This is the second activity on active citizenship. This activity can be used as an immersion on the topic after the warming-up. You can find more activities on active citizenship here.


20 minutes


Between 9 and 16 participants.


  • 1 chair per participants + 5 additional chairs
  • Stop watch


Choose 2 fixed objects in your room that are on opposite sides, e.g. the door and a window.

Write the following sentences each on a piece of paper:

“Try to put all the chairs as close as possible to the door.”

“Try to put all the chairs as close as possible to the window.”

“Try to build a circle with all the chairs.”


Compromises have a vital function in every community. Respecting others points of view and being able to find suitable solutions for all sides therefore are valuable skills.


  • Finding compromises in decision making within a community where different objectives occur


The participants are divided into 3 smaller groups. The facilitator explains that this game is a nonverbal game, so no one is allowed to talk. The facilitator hands each group a different task, which they read secretly and then return the piece of paper to the facilitator. Tasks:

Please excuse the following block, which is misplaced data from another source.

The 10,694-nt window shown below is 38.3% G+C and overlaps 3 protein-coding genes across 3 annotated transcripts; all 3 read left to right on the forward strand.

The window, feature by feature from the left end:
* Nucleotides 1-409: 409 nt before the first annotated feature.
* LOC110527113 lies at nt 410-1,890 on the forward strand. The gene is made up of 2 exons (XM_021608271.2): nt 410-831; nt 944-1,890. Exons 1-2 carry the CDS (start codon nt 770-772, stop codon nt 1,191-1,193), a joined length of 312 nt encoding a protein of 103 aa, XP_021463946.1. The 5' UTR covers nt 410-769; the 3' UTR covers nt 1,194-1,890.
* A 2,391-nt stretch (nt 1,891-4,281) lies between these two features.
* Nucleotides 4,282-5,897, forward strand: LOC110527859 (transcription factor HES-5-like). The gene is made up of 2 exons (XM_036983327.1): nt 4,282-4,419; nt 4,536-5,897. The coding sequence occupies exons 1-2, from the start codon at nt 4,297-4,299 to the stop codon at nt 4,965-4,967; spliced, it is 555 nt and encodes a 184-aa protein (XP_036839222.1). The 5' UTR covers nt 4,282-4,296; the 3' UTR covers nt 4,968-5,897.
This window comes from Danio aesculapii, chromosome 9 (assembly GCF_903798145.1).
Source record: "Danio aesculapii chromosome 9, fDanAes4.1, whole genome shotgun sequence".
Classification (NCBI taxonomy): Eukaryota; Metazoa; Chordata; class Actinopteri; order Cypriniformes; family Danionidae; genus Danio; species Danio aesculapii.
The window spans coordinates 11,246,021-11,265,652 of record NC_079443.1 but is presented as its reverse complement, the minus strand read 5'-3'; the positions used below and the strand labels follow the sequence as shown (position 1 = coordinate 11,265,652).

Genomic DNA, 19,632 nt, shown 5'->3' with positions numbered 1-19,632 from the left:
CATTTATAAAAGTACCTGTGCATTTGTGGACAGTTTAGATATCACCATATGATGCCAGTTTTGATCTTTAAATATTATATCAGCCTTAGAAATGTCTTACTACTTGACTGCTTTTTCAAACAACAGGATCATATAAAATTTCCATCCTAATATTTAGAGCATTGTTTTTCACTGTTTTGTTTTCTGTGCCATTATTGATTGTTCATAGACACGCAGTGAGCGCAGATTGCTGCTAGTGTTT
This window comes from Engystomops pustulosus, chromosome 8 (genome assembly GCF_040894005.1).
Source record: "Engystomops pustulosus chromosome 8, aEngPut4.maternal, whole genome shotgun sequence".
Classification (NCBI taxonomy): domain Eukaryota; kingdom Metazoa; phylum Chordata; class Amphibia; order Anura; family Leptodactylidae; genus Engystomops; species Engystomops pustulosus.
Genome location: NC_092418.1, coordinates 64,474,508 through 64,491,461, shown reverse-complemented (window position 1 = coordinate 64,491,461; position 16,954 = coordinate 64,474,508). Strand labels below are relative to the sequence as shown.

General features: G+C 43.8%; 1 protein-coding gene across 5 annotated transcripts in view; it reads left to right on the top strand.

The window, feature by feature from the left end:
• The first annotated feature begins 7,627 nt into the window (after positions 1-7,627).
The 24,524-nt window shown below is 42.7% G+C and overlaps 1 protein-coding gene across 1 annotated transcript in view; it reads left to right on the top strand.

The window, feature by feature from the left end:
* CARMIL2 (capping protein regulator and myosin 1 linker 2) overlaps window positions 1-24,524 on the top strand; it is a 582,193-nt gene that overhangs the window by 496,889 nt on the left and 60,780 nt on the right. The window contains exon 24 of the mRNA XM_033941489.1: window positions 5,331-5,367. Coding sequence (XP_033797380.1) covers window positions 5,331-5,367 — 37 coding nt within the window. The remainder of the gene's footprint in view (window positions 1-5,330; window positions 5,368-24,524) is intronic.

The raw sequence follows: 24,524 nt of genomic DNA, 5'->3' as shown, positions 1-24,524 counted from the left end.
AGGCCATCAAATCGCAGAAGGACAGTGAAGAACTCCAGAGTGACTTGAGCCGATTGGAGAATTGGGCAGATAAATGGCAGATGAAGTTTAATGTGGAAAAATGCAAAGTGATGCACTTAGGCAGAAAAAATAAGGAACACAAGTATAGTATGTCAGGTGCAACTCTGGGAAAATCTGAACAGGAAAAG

Try to put all the chairs as close as possible to the door.

Try to put all the chairs as close as possible to the window.

Try to build a circle with all the chairs.

The participants have 10 minutes to fulfill the task nonverbally. Once the tasks are completed, the group gets together for reflection.


The process of the game

  • How did you feel when you realized the others are impeding your cause?
  • At which point did you find out that you had to cooperate and not to compete against each other?
  • How did you find out?
  • What did you do to convince the others to cooperate?

Connection to active citizenship

  • What does the game in terms of active citizenship mean to you?
  • Can you talk about a similar conflict you experienced in real life? What possible actions or solutions can be implemented?